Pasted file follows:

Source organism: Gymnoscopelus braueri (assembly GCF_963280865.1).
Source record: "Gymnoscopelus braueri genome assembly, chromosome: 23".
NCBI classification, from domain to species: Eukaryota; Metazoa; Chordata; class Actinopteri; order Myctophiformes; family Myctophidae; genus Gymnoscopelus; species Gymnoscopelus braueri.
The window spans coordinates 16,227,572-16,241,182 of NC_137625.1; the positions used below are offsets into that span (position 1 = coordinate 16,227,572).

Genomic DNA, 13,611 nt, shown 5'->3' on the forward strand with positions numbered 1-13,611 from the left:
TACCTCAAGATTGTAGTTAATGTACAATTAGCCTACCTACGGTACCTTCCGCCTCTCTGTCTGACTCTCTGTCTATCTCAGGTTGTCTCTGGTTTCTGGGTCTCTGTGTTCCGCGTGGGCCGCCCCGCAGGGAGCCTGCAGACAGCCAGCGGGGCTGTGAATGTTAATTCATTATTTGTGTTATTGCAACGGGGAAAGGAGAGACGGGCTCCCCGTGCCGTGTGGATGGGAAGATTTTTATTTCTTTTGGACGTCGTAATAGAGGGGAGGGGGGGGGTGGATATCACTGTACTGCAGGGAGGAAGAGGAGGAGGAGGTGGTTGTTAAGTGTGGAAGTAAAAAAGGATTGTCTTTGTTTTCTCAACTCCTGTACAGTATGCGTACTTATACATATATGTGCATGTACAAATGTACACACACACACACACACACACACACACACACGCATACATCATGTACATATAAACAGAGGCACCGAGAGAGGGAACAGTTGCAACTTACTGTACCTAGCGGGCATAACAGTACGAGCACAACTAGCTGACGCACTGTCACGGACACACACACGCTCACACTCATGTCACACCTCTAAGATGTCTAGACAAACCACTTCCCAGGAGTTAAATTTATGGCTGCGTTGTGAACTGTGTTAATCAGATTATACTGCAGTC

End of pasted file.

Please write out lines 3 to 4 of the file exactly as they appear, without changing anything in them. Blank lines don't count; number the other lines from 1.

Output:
NCBI classification, from domain to species: Eukaryota; Metazoa; Chordata; class Actinopteri; order Myctophiformes; family Myctophidae; genus Gymnoscopelus; species Gymnoscopelus braueri.
The window spans coordinates 16,227,572-16,241,182 of NC_137625.1; the positions used below are offsets into that span (position 1 = coordinate 16,227,572).